I found the same picture everywhere. It is most striking in Frome, a cornucopia of independent shops. Of 275 stores in Frome, only 40 are multiples.

"These people have realised you don't compete with the multiples, you provide something different," explains retail analyst Mike McElhinney of King Sturge.

There are unique fashion designers, I count four haberdasheries, two hand made cosmetics boutiques, several second hand bookstores and countless jewellers.

"They have passion, creativity, flair," says Mr McElhinney. "They are running shops the multiples could never open."

Back in Swindon, Colin Zabel is still tearful.
"When Wood Street is the street of bars, where will the old people go then?" he laments.

They say you shouldn't argue with the dead, so it seems wrong to question a man who is shutting up shop. But right next door I pop into a hardware store, run by an enthusiastic chap who says times are tough, but perfectly profitable.

As we chat, a woman comes in with a long face. Her oven has gone on the blink.
"Its flashing red, says 'change filter', and I didn't even know it had a filter," she tells him. In a flash, her local ironmonger has identified the make of oven and whipped out the right filter from a mysterious box behind the counter.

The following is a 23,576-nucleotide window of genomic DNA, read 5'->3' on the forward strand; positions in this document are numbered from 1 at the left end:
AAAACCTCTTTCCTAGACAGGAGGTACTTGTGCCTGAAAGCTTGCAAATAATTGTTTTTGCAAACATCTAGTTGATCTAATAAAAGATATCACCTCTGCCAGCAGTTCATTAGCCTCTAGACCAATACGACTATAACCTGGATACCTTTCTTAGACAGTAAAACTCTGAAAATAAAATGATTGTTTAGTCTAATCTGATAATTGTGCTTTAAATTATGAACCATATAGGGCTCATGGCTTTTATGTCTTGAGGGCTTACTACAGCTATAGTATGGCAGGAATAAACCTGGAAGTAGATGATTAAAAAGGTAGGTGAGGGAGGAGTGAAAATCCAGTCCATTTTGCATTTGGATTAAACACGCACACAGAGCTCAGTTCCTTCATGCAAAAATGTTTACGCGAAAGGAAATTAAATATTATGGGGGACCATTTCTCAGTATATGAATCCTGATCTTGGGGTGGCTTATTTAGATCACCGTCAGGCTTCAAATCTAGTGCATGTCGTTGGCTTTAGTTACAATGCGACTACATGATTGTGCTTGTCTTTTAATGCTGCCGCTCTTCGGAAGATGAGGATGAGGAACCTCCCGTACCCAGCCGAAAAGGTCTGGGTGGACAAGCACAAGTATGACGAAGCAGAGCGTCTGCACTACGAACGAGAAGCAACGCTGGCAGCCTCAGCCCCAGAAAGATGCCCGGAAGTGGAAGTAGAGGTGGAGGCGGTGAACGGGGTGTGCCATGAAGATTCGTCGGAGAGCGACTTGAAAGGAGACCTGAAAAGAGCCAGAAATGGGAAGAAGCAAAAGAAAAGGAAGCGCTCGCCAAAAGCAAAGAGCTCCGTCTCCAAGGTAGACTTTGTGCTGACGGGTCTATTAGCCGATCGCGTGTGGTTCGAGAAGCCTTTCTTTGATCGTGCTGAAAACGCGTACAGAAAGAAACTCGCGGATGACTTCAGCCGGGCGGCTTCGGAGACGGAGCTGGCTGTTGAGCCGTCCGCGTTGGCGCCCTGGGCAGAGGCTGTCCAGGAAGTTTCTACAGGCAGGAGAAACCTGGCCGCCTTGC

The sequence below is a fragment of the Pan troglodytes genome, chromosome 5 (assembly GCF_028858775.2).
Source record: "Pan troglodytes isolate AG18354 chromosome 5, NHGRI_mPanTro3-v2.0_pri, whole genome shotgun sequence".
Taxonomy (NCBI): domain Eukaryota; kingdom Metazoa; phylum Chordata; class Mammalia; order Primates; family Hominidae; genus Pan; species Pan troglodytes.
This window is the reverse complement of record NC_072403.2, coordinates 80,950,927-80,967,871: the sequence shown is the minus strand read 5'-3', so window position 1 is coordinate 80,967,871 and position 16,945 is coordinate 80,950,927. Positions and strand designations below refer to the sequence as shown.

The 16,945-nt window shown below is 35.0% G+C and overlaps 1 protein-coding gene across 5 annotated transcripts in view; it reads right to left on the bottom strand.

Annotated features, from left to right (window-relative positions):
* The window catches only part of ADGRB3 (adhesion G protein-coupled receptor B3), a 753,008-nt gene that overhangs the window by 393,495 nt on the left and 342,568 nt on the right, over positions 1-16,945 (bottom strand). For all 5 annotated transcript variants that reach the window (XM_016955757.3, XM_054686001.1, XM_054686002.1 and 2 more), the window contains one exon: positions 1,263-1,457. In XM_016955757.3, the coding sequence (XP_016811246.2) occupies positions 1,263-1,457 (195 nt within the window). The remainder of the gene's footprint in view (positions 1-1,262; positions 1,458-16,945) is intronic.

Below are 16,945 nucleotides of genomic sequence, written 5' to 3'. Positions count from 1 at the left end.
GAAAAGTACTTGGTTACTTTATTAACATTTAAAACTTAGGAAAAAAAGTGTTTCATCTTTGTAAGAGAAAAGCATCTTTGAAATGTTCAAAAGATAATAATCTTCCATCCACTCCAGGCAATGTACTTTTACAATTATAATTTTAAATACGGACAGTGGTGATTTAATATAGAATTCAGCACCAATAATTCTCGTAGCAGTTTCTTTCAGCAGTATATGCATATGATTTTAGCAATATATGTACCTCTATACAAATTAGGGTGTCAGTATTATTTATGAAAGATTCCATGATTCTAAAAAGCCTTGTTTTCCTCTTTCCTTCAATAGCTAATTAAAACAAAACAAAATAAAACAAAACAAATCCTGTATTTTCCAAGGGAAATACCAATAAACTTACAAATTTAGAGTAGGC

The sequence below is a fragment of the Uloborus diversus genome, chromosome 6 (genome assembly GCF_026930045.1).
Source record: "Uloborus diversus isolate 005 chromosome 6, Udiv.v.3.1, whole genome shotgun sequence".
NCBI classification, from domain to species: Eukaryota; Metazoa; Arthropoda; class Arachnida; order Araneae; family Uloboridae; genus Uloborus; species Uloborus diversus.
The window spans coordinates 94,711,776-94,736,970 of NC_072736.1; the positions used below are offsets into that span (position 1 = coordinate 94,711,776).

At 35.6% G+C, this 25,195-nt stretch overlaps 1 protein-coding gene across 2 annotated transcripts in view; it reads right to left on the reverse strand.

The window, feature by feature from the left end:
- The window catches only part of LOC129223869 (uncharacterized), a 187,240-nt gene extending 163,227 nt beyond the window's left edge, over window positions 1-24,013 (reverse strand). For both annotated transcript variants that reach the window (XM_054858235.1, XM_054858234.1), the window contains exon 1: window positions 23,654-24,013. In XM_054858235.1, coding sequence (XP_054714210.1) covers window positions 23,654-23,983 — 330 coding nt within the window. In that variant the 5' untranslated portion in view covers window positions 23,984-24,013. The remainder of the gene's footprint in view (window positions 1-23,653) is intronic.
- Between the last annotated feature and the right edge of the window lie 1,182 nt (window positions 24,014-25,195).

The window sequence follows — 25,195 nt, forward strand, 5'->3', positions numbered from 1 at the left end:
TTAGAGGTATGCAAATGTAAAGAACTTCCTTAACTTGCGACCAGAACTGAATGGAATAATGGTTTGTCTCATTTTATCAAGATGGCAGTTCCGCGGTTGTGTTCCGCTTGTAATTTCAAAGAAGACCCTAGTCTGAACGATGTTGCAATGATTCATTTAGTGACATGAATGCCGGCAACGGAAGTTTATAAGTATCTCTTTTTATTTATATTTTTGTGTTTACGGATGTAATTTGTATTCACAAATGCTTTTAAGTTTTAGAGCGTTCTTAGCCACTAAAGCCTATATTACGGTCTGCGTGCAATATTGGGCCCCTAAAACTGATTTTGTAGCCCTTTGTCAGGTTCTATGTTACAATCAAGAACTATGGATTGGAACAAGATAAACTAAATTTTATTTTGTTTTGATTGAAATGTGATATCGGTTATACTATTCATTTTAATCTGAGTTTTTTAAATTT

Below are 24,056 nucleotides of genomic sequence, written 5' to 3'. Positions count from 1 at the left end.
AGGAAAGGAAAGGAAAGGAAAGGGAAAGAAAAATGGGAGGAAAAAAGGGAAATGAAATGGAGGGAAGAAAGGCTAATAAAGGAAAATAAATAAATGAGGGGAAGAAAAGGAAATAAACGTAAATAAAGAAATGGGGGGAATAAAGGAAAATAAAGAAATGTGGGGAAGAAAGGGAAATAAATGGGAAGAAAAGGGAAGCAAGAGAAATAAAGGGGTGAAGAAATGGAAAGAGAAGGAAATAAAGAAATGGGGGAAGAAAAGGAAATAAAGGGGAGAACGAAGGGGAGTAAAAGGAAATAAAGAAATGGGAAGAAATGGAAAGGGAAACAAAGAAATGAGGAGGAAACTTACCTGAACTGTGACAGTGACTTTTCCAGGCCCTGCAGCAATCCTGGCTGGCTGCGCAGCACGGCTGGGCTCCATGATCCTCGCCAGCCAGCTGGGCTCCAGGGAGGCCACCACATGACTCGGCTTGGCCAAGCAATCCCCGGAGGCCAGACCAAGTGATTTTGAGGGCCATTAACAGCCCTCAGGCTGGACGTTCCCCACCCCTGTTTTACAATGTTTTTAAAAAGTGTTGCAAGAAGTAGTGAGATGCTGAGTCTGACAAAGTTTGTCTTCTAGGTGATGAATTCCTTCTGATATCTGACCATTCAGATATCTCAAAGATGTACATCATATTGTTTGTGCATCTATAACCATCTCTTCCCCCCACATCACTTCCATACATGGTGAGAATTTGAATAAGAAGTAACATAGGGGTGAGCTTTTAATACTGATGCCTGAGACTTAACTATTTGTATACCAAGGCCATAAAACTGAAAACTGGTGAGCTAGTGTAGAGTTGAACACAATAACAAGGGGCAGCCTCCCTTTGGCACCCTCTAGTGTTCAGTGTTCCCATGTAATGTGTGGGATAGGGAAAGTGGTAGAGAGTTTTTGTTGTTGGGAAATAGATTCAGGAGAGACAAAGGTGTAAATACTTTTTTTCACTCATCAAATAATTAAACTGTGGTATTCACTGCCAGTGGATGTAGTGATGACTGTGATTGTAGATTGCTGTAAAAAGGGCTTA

"A fiver for that, if you would. Come back if you get stuck fitting it!"

Everyone has a local shopping street. And everyone has an opinion on whether it is going to the dogs, being ruined by out of town superstores, or actually becoming rather pleasant.

What's it like round your way?


  • Comment number 1.

    "But, to quote Oscar Wilde, its death has been rather exaggerated"

    I think you will find that was Mark Twain, not Oscar Wilde. Are there no editors or fact-checkers at the BBC any more?

    Not a very accurate quote either - Twain actually said "... The report of my illness grew out of his illness, This report of my death was an exaggeration."

  • Comment number 2.

    Parking £1 per hour, weight limit (1.5 tons) excludes many family cars.
    Granted some car parks have a 2.25 ton limit
    Yellow paint and Civil Enforcement Officers everywhere.

    Is it any wonder that people dessert the high street for the out of town shopping centres?

  • Comment number 3.

    Frome is lovely, but now a large supermarket with additional major retail wants to be devolped in the town centre!! If nothing has been learned from the Bring Back the High Street show is that large retail is the death of small independent retail!


BBC © 2014 The BBC is not responsible for the content of external sites. Read more.

This page is best viewed in an up-to-date web browser with style sheets (CSS) enabled. While you will be able to view the content of this page in your current browser, you will not be able to get the full visual experience. Please consider upgrading your browser software or enabling style sheets (CSS) if you are able to do so.